The Security Agreement included a paragraph entitled "ARBITRATION," calling for arbitration of all disputes (paragraph 14), and a separate paragraph entitled "WAIVER OF JURY TRIAL" (paragraph 15). Immediately above the signature line, in bold print, and with all words in capital letters, there appears the following:

    "MY SIGNATURE BELOW ACKNOWLEDGES I UNDERSTAND PARAGRAPHS 14 AND 15 ABOVE REQUIRE BINDING ARBITRATION AND WAIVE MY RIGHT TO A JURY TRIAL IF A DISPUTE ARISES UNDER THIS CONTRACT.
    ". . . .
    "BUYER ACKNOWLEDGES RECEIPT OF A COMPLETED COPY OF THIS CONTRACT. CAUTION— IT IS IMPORTANT THAT YOU THOROUGHLY READ THE CONTRACT BEFORE YOU SIGN IT."

    The Wamplers each signed the Security Agreement just below the statements quoted above. James signed the Security Agreement on behalf of Oneonta, as its president.

    Green Tree, Oneonta, Sills, and James moved to compel arbitration and to stay all proceedings, based on the Security Agreement executed by the Wamplers and Oneonta and later assigned to Green Tree. The trial court, after hearing oral argument and reviewing affidavits and the pertinent documents, denied the motions. Green Tree, Oneonta, Sills, and James appeal from the order denying their motions to compel arbitration.

    In the trial court, the Wamplers argued (1) that their purchase of the mobile home did not have a sufficient connection with interstate commerce to make the Federal Arbitration Act ("the FAA"), 9 U.S.C. § 1 et seq., applicable; (2) that the relevant agreement between the parties was the earlier of the two contracts, which contained no arbitration agreement; (3) that the Security Agreement containing the arbitration provision is a contract of adhesion; and (4) that the arbitration provision is unconscionable. The Wamplers maintained that Allstar Homes, Inc. v. Waters, 711 So. 2d 924 (Ala.1997), entitled them to a jury trial on the issue whether they were fraudulently induced to enter into the agreement containing the arbitration *413 clause. The trial court agreed; it denied arbitration, relying on Allstar.

    Green Tree and the other appellants (hereinafter referred to collectively as "Green Tree") contend here on appeal (1) that Allstar is distinguishable from this case and that Ex parte Rager, 712 So. 2d 333 (Ala.1998), requires arbitration; (2) that Allstar conflicts with Prima Paint Corp. v. Flood & Conklin Mfg. Co., 388 U.S. 395, 87 S. Ct. 1801, 18 L. Ed. 2d 1270 (1967), and therefore should be overruled; (3) that the plaintiffs' claim of fraudulent inducement is, as a matter of law, insufficient as a basis for denying arbitration, or that, in any event, an evidentiary hearing is necessary; (4) that the plaintiffs presented no evidence supporting their claim of unconscionability; (5) that § 5-19-6, Ala.Code 1975, does not bar the enforcement of the arbitration agreement; and (6) that the agreement admittedly signed by the Wamplers involves interstate commerce and binds them to arbitration.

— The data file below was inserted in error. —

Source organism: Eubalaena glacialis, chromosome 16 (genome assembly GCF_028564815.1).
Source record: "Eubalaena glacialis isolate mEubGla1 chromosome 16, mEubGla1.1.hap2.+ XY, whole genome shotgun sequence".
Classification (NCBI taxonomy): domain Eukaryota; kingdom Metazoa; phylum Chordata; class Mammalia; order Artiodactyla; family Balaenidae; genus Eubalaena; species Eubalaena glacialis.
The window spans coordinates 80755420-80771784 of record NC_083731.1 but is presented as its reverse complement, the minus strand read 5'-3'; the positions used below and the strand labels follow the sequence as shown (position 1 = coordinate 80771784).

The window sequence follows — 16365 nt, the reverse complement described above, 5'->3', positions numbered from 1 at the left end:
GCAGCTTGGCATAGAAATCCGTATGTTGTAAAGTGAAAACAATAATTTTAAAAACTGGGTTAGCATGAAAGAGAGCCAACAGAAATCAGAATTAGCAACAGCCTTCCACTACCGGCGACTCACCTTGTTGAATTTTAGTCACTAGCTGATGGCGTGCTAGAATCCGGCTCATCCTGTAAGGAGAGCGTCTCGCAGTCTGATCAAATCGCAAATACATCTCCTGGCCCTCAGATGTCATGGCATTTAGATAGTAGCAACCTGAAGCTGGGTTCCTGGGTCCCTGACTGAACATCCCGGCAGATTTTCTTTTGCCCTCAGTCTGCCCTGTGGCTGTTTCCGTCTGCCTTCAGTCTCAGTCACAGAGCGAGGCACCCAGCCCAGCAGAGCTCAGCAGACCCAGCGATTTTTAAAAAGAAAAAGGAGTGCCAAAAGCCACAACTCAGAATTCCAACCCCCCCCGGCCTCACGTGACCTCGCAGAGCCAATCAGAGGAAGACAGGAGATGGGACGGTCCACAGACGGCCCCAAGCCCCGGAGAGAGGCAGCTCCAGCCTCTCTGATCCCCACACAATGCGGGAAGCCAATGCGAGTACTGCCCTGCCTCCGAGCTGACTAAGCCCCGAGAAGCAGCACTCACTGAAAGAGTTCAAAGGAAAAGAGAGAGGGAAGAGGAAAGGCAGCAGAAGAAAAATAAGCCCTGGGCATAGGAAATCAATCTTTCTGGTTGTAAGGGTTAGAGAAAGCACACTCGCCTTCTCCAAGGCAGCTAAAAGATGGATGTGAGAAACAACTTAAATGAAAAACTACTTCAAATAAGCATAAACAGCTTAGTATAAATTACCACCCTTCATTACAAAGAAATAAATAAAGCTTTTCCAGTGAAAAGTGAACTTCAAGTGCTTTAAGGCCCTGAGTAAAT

The Wamplers respond by arguing (1) that Allstar governs this case; (2) that Allstar does not conflict with Prima Paint; (3) that a court should determine whether the first agreement or the second agreement controls; and (4) that the Security Agreement is one of adhesion and is unenforceable because the Wamplers were unable to obtain alternative financing and because the arbitration clause is one-sided in that it permits Green Tree to choose between arbitration and litigation while denying that choice to the Wamplers. The Wamplers do not contradict Green Tree's assertion that § 5-19-6 does not bar enforcement of the arbitration agreement, nor do they dispute the applicability of the FAA; therefore, we do not address these issues.

    I.

    We first consider whether the Wamplers' attack on the enforceability of the Security Agreement containing the arbitration clause presents a question for the court or a question for the arbitrator. Since the trial court issued its order in this action denying arbitration, this Court has released several decisions dealing with the issues here presented. In Investment Management & Research, Inc. v. Hamilton, 727 So. 2d 71 (Ala.1999), the Court thoroughly analyzed Prima Paint and how it was affected by the subsequent decision in First Options of Chicago, Inc., v. Kaplan, 514 U.S. 938, 115 S. Ct. 1920, 131 L. Ed. 2d 985 (1995). From Investment Management, we can formulate certain rules.

    When deciding the threshold issue whether the court or the arbitrator decides a challenge to the enforcement of an arbitration clause entered into by the parties, the court first must satisfy itself that the terms of the arbitration clause are broad enough to permit the arbitrator to decide issues of arbitrability. However, a determination that, by the terms of the arbitration clause, the arbitrator is to decide issues of arbitrability does not end the inquiry. Where the attack is addressed to the arbitration clause itself, as opposed to the contract as a whole, the court, and not the arbitrator, resolves the issue. But, when the challenge goes to the whole contract, a contract that happens to contain an arbitration clause, the issue of enforceability of the contract, including the arbitration clause, is for the arbitrator to decide. See, also, Jones v. Merrill Lynch, Pierce, Fenner & Smith, Inc., 604 So. 2d 332 (Ala. 1991), relied on in Investment Management (trial court's denial of motion to compel arbitration reversed where claim of fraud in the inducement of the contract did not place in issue the making of the arbitration clauses themselves). Investment Management, 727 So.2d at 75. See, also, Old Republic Ins. Co. v. Lanier, 644 So. 2d 1258, 1263 (Ala.1994).